Center for American Progress

The Racially Discriminatory Effects of Provisional Ballots
Article

The Racially Discriminatory Effects of Provisional Ballots

In 16 states, voters in counties with a higher percentage of minorities cast provisional ballots at higher rates.

Part of a Series

idea light bulbIn the wake of the troubled and deeply flawed 2000 presidential election in which between 4 million and 6 million votes were not counted, Congress passed the Help America Vote Act, or HAVA, to restore voters’ confidence in the electoral process. One of HAVA’s reforms was the establishment of the provisional ballot process, which was originally put in place as a fail-safe measure to ensure that voters who face issues when they arrive at the polls can still cast a ballot. Despite its best intentions, the process is not without serious problems. Of the more than 2.7 million provisional ballots that were cast in 2012, more than 30 percent were not fully counted or rejected all together. Moreover, according to this first-of-its-kind analysis, in 16 states, the use of provisional ballots is more frequent in counties with higher percentages of minority voters.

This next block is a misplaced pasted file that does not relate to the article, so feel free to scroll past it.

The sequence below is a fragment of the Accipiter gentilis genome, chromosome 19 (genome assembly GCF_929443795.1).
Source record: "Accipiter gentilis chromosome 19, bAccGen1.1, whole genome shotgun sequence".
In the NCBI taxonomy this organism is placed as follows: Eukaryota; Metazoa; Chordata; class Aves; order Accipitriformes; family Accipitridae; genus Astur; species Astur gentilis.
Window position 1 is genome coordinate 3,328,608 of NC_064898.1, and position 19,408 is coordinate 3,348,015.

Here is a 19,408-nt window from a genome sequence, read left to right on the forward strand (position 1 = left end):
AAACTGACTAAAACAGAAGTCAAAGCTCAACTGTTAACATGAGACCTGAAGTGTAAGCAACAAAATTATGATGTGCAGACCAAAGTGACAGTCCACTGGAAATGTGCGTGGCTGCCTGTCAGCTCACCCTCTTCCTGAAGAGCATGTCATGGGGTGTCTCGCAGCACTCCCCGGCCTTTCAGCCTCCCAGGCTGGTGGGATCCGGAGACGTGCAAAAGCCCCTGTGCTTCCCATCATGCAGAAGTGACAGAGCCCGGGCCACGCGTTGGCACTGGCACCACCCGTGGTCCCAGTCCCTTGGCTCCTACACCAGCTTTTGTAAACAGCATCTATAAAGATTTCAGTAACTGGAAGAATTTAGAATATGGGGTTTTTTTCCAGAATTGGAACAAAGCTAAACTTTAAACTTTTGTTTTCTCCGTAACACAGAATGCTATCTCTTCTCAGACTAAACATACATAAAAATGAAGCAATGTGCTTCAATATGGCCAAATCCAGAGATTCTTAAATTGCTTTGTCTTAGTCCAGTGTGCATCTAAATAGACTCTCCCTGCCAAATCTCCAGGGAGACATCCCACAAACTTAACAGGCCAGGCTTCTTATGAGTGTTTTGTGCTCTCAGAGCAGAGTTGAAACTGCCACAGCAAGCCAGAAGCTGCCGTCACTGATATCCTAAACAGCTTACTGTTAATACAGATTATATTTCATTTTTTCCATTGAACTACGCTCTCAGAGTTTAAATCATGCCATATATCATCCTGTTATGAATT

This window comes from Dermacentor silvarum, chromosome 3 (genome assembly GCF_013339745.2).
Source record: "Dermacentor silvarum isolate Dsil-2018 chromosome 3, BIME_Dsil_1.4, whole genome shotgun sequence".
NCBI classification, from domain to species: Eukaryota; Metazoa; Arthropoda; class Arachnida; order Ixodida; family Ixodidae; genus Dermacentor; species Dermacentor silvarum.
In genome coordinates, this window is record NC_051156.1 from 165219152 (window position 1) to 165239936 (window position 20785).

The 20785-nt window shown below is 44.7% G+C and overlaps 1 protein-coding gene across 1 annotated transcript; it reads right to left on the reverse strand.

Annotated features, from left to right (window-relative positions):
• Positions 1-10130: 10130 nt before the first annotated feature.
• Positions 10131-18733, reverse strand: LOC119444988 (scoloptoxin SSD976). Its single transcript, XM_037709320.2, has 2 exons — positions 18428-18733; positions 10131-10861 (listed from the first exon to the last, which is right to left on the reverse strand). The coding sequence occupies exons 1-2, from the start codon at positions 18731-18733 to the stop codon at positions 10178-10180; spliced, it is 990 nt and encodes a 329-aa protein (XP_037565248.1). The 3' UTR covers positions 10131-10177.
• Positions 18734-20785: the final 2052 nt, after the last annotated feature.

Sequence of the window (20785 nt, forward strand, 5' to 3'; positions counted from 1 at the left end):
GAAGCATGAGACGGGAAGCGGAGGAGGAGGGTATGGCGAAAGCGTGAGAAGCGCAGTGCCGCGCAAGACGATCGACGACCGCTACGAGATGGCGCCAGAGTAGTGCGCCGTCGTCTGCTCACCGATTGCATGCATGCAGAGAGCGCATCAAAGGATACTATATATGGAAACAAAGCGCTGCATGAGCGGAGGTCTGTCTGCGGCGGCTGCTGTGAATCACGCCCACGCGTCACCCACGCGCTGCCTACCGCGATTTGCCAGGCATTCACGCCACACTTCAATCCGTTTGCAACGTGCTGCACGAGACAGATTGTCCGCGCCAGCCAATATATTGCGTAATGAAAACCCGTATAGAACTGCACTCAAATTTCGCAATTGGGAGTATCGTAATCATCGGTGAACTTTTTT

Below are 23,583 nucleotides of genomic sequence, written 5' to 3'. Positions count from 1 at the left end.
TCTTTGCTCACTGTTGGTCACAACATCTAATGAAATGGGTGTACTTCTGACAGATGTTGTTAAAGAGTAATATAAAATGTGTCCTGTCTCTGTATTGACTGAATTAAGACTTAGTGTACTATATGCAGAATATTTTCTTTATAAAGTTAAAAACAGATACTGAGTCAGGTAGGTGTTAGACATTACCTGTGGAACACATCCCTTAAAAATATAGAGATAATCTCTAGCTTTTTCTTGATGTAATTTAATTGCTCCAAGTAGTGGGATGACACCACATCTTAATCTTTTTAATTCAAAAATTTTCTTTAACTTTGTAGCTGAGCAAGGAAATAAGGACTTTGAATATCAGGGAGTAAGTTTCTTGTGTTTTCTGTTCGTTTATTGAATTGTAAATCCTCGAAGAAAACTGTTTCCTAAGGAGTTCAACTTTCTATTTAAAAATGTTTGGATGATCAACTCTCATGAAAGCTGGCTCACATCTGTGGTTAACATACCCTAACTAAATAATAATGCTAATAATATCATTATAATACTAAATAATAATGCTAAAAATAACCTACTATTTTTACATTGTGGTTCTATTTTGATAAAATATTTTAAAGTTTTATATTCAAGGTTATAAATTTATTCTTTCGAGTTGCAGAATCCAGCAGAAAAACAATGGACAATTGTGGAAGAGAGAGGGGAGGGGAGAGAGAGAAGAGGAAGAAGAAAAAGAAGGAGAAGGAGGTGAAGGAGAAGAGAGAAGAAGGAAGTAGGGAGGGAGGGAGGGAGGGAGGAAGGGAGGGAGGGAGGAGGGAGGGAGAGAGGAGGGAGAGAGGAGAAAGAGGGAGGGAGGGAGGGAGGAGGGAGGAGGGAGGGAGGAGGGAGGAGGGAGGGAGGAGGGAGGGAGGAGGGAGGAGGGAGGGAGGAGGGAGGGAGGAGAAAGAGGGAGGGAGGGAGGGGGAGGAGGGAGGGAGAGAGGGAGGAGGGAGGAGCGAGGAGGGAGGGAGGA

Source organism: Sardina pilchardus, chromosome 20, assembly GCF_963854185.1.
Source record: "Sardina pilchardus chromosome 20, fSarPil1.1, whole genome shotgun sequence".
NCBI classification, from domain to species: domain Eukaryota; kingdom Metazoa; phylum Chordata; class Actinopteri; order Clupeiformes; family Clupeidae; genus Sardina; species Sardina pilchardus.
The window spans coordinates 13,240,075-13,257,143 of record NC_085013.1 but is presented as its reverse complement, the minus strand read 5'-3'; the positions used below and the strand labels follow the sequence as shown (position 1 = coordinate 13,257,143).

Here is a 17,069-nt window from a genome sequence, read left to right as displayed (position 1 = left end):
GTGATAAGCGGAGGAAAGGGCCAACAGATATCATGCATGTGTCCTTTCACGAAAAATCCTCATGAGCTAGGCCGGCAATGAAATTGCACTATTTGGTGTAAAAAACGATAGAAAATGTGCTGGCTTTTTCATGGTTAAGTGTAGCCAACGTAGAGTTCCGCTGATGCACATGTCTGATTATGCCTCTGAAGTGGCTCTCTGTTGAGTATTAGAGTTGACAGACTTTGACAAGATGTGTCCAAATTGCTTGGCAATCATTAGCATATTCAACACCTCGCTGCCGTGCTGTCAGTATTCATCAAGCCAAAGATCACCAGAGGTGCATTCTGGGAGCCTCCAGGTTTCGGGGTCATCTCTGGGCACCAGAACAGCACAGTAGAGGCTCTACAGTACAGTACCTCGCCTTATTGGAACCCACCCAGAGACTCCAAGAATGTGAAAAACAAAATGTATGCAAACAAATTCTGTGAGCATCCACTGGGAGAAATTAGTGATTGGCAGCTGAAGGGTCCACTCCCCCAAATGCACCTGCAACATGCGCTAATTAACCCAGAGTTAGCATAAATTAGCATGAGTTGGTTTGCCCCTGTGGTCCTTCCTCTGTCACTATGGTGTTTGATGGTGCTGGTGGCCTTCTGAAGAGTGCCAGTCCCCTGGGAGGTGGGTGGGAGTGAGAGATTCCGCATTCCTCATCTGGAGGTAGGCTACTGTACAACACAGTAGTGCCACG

Beyond their propensity to not be counted, provisional ballots may serve as a proxy for breakdowns in the election process because they are issued when there is some type of problem precluding a normal ballot from being cast. While voter error may be the reason for the issuance of some provisional ballots, cumbersome voter registration procedures, restrictive voting laws, lack of voter education, poorly maintained voter registration lists, and mismanagement by election officials all contribute to voters casting provisional instead of regular ballots. This report, however, does not attempt to identify the institutional root causes of why provisional ballots are issued. Instead, it is a first-of-its-kind analysis that critically evaluates the issuance of provisional ballots in counties across all 50 states during the 2012 election with specific attention to whether minority populations were more affected by the use of provisional ballots.

For more on this idea, please see:

Explore The Series

Previous
Next